It’s been, to be perfectly candid, quite some time since I really, really enjoyed a General Conference. [Read more...]
For those of us who consider ourselves to be believers in the basic claims of the Restoration and the authority claims of the LDS Church, I offer the following query:
In your opinion, what would constitute a signal that the Church of Jesus Christ of Latter-day Saints had drifted into institutional apostasy? [Read more...]
This week: Brad, John (Hamer), and Kristine podcast the old fashioned way — together, in the same room, gathered around a laptop and a low tech mic. The result: unmitigated hilarity. [Read more...]
This week: Brad, Amri, and Cynthia on the horrors of domestic violence, the value of reality TV, the fun of speculating about plural marriage, and the sheer, rapturous joy of Mormon blogging.
Marriage is an important institution to the Church. [Read more...]
What follows are my thoughts for Memorial Day, generated in no small part from extended conversation and correspondence with a family member of mine this weekend. Jon (not his real name) is a veteran of the Iraq war. [Read more...]
What follows is the first of a series of posts on the parables of the gospels, an attempt on my part to approach these incredibly well-known and well-worn remnants of the Savior’s ministry in something of a new light. I plan to include commentary on such classics as the Mustard Seed, the Vineyard, the Unmerciful Servant, the Talents, and (today) perhaps the most famous and taken-for-granted of all, the Good Samaritan. [Read more...]
Today is Palm Sunday. Christians worldwide will commemorate Jesus’ entry into Jerusalem on a spring day sometime during the first half of what we have come to refer to as the first century of the Common Era. Much can be said here about the social, political, and historical context of what the Gospel accounts portray as a momentous (if ironically so) event. I propose a reading of this story* for which one particular element of the sociopolitical context is especially relevant: Jesus’ “triumphal” entry was not the only procession into Jerusalem that day. [Read more...]
In our judgment, the ten most influential Mormons of the Twentieth Century.
What follows is an extraordinarily long collaborative post. [Read more...]
Announcing (following Steve’s lead) a bloggersnacker in Ann Arbor Michigan! [Read more...]
The need to build consensus among the brethren is often cited as an important reason behind the belated reception of the 1978 revelation extending the blessings of priesthood and the temple to all worthy Church members. Indeed, rule by consensus has become a hallmark of the legacy of President Spencer W. Kimball. [Read more...]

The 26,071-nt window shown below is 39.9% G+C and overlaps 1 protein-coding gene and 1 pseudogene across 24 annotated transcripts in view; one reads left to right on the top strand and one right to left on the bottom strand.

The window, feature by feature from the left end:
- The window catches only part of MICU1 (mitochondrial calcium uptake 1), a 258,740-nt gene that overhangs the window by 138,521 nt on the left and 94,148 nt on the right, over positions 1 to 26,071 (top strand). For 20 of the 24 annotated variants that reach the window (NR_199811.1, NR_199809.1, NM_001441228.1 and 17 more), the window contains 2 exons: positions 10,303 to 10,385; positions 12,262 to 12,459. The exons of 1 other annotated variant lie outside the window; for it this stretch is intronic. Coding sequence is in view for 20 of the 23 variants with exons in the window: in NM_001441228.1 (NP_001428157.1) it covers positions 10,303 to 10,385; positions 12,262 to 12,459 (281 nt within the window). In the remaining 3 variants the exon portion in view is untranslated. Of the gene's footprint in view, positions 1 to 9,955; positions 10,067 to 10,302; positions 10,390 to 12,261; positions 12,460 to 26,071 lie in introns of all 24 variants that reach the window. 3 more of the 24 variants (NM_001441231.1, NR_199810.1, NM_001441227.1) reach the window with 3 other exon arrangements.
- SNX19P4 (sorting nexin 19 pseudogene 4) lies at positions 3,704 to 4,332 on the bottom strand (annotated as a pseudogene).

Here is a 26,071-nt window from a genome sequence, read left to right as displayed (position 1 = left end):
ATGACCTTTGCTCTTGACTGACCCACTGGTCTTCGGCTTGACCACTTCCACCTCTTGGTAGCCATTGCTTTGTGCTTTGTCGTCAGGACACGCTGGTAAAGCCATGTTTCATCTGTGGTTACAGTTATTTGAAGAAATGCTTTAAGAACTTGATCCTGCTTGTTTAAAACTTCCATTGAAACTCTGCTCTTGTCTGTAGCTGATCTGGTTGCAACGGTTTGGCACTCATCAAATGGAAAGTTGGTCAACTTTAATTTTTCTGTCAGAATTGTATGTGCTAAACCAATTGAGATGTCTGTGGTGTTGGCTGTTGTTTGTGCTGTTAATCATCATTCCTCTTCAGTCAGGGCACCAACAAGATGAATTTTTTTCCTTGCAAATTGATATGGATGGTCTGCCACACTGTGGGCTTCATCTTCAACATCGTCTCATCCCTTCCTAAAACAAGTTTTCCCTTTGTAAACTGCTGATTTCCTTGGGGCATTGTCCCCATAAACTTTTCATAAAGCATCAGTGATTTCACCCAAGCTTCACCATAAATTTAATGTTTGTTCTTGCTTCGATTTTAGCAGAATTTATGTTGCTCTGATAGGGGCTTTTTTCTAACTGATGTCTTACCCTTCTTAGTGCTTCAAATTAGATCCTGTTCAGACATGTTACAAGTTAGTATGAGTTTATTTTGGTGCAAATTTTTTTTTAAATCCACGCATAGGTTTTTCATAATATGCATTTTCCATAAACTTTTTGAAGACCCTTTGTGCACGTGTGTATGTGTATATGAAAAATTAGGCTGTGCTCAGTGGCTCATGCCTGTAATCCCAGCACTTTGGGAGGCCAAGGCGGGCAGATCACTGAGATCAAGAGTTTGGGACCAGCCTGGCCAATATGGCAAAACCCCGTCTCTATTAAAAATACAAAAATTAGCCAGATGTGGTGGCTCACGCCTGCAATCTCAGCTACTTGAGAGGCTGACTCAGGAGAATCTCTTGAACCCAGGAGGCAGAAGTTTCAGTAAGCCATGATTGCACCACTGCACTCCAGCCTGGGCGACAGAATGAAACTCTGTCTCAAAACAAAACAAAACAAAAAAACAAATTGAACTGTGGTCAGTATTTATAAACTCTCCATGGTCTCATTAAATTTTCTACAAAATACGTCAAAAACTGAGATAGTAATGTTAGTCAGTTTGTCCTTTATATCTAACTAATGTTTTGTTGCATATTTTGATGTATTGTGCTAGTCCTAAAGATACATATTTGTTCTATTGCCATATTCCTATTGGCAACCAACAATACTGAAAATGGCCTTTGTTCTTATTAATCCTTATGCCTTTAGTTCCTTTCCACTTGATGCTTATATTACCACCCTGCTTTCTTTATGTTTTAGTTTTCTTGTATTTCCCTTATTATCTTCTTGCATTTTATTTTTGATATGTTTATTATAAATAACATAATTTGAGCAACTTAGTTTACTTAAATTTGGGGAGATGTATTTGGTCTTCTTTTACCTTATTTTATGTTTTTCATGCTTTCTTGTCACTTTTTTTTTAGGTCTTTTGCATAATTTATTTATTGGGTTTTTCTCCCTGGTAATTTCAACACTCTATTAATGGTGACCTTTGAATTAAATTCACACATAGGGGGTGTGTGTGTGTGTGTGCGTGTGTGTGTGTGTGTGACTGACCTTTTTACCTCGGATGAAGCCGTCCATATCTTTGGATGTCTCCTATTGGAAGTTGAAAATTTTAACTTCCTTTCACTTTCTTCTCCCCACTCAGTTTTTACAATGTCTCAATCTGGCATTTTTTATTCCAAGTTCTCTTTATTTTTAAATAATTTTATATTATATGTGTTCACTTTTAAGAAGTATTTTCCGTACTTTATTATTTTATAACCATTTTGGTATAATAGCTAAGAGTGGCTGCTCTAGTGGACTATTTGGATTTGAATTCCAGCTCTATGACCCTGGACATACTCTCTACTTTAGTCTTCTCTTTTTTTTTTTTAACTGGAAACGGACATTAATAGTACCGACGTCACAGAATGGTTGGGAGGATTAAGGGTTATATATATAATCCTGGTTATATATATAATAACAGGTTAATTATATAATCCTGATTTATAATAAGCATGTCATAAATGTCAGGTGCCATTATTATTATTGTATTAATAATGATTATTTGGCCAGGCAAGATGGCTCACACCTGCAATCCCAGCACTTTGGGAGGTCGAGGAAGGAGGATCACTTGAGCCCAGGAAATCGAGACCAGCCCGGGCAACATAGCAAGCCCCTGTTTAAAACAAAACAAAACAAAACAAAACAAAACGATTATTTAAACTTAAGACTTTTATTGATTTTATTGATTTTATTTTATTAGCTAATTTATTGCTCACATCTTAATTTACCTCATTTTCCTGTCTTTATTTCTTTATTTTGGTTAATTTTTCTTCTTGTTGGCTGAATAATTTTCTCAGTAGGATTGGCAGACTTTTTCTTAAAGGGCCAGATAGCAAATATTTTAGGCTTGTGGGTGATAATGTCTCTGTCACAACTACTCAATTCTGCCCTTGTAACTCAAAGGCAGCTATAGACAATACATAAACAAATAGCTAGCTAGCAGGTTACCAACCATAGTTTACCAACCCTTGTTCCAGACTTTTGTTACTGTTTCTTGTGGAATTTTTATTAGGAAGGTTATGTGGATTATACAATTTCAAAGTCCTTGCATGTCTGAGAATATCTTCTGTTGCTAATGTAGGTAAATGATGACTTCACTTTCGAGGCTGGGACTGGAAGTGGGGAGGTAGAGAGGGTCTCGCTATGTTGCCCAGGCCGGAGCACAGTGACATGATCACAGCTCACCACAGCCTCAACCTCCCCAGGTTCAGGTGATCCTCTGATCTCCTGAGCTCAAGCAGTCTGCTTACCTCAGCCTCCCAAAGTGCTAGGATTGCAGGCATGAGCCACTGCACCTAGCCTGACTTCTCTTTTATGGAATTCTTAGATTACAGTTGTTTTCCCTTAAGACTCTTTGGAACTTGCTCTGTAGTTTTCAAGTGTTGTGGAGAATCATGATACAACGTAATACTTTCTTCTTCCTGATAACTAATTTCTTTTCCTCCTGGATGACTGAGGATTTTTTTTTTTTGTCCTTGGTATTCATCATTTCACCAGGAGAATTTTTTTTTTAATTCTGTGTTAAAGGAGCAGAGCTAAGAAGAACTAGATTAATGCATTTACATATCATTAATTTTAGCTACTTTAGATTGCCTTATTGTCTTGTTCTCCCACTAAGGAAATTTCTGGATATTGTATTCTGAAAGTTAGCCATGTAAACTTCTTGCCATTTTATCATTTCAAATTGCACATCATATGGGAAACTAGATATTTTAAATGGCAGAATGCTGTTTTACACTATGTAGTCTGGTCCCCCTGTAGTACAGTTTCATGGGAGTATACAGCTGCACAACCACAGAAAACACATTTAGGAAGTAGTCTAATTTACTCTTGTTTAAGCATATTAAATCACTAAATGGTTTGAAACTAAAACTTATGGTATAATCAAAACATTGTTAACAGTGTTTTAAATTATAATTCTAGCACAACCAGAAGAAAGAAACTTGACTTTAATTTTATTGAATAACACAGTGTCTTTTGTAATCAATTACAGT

Not to treat sacred things lightly, but could someone please explain to me how it is that when I buy a new pair of pristine white garments, for the first six months or so of wear they produce baby blue lint in my belly-button?
Yesterday was the birthday of a brave Latter-day Saint hero. [Read more...]
Recent discussion at BCC has reminded me of a powerful experience. I attended a fireside with my wife several years back at which President Hinckley spoke. He was sharply dressed (a light gray suit with a jet black tie and matching pocket-kerchief). I remember being somewhat surprised at his remarks, not because he said anything earth-shattering in itself, but because he seemed to deviate from his more typical folksy conventional wisdom at least topically, if not stylistically. [Read more...]
“I am very much resigned to my lot knowing I am Justified and have done the best that could be done give my love to the children.”
Joseph Smith to Emma Smith, 27 June 1844
“Is it not better that the blood of two guilty wretches, whose crimes had long awaited the vengeance of Heaven, has been shed and thus by cutting off the fountain head to dry up the steam of corruption?”
Warsaw Signal, Editorial, 29 June 1844 [Read more...]
“Now when Jesus was born in Bethlehem of Judaea in the days of Herod the king, behold, there came wise men from the east to Jerusalem, Saying, Where is he that is born King of the Jews? [Read more...]
I named and blessed my daughter on Sunday. [Read more...]
As LDS we tend to be fairly uncomfortable with the concept of Myth. [Read more...]
I attended an unusual wedding in the temple yesterday. [Read more...]
Our guest, Brad Kramer, grew up (debatable verbiage) in Utah. He attended BYU, where he earned a degree in Russian, followed by a stint at the University of Utah where he earned bachelor’s and master’s degrees in US History. He now resides with his family (wife, three sons, one newborn daughter) in Ann Arbor, Michigan, where he teaches Russian and is earning a PhD in Anthropology. He did his master’s research on late nineteenth-century Mormonism, focusing on the dynamics of conflict, accommodation, and transformation, with a case study on the founding of Rexburg, Idaho. Brad writes: “As an anthropologist I plan to study Christian conversion in post-Soviet states (I served a mission in Russia), from the perspective of sociolinguistics and Marxist theory. In addition to being a husband, father, Mormon, and academic, my other salient identities include mediocre musician, amateur chef, Hollywood liberal, and Capricorn.”
Brad will be guest posting with us for the next couple of weeks.
The following story is true. I have withheld the actual location of the stake in question, because I’d hate for my comments to be taken personally by any of the individuals involved; but the story is verifiable (for those interested in doing a little detective work) and really, actually took place: [Read more...]